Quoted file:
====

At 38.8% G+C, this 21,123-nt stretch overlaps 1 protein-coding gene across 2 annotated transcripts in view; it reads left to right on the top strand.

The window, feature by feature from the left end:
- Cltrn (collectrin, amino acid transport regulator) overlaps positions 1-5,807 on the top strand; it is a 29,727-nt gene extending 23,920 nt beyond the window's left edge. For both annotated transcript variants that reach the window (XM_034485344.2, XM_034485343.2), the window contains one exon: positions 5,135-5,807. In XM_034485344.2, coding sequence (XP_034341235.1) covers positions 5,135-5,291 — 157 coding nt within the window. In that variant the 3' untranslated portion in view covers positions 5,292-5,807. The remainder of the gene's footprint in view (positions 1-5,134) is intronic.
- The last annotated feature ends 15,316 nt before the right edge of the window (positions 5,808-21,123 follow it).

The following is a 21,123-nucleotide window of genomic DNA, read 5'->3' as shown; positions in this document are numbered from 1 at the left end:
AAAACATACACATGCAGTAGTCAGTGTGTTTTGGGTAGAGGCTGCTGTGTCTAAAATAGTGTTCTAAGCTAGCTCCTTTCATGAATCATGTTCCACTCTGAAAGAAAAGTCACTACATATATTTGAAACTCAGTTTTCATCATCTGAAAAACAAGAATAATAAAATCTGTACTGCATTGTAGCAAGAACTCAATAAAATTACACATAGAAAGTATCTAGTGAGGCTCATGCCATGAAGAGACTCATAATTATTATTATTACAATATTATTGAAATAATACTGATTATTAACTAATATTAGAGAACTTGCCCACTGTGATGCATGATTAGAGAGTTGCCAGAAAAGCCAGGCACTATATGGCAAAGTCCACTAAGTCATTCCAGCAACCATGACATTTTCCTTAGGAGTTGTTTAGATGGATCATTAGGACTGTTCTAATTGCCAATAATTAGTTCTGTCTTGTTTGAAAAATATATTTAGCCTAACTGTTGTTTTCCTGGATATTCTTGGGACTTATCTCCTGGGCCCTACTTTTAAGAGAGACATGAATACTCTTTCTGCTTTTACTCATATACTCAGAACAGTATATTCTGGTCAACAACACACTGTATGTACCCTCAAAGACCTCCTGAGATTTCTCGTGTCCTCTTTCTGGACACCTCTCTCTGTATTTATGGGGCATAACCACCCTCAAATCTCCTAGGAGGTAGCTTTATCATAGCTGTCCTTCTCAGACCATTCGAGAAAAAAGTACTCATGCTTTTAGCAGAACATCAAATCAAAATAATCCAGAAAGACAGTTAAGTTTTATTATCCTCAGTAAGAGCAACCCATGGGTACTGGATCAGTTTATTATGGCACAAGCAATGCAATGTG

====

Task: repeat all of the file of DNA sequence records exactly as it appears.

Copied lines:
At 38.8% G+C, this 21,123-nt stretch overlaps 1 protein-coding gene across 2 annotated transcripts in view; it reads left to right on the top strand.

The window, feature by feature from the left end:
- Cltrn (collectrin, amino acid transport regulator) overlaps positions 1-5,807 on the top strand; it is a 29,727-nt gene extending 23,920 nt beyond the window's left edge. For both annotated transcript variants that reach the window (XM_034485344.2, XM_034485343.2), the window contains one exon: positions 5,135-5,807. In XM_034485344.2, coding sequence (XP_034341235.1) covers positions 5,135-5,291 — 157 coding nt within the window. In that variant the 3' untranslated portion in view covers positions 5,292-5,807. The remainder of the gene's footprint in view (positions 1-5,134) is intronic.
- The last annotated feature ends 15,316 nt before the right edge of the window (positions 5,808-21,123 follow it).

The following is a 21,123-nucleotide window of genomic DNA, read 5'->3' as shown; positions in this document are numbered from 1 at the left end:
AAAACATACACATGCAGTAGTCAGTGTGTTTTGGGTAGAGGCTGCTGTGTCTAAAATAGTGTTCTAAGCTAGCTCCTTTCATGAATCATGTTCCACTCTGAAAGAAAAGTCACTACATATATTTGAAACTCAGTTTTCATCATCTGAAAAACAAGAATAATAAAATCTGTACTGCATTGTAGCAAGAACTCAATAAAATTACACATAGAAAGTATCTAGTGAGGCTCATGCCATGAAGAGACTCATAATTATTATTATTACAATATTATTGAAATAATACTGATTATTAACTAATATTAGAGAACTTGCCCACTGTGATGCATGATTAGAGAGTTGCCAGAAAAGCCAGGCACTATATGGCAAAGTCCACTAAGTCATTCCAGCAACCATGACATTTTCCTTAGGAGTTGTTTAGATGGATCATTAGGACTGTTCTAATTGCCAATAATTAGTTCTGTCTTGTTTGAAAAATATATTTAGCCTAACTGTTGTTTTCCTGGATATTCTTGGGACTTATCTCCTGGGCCCTACTTTTAAGAGAGACATGAATACTCTTTCTGCTTTTACTCATATACTCAGAACAGTATATTCTGGTCAACAACACACTGTATGTACCCTCAAAGACCTCCTGAGATTTCTCGTGTCCTCTTTCTGGACACCTCTCTCTGTATTTATGGGGCATAACCACCCTCAAATCTCCTAGGAGGTAGCTTTATCATAGCTGTCCTTCTCAGACCATTCGAGAAAAAAGTACTCATGCTTTTAGCAGAACATCAAATCAAAATAATCCAGAAAGACAGTTAAGTTTTATTATCCTCAGTAAGAGCAACCCATGGGTACTGGATCAGTTTATTATGGCACAAGCAATGCAATGTG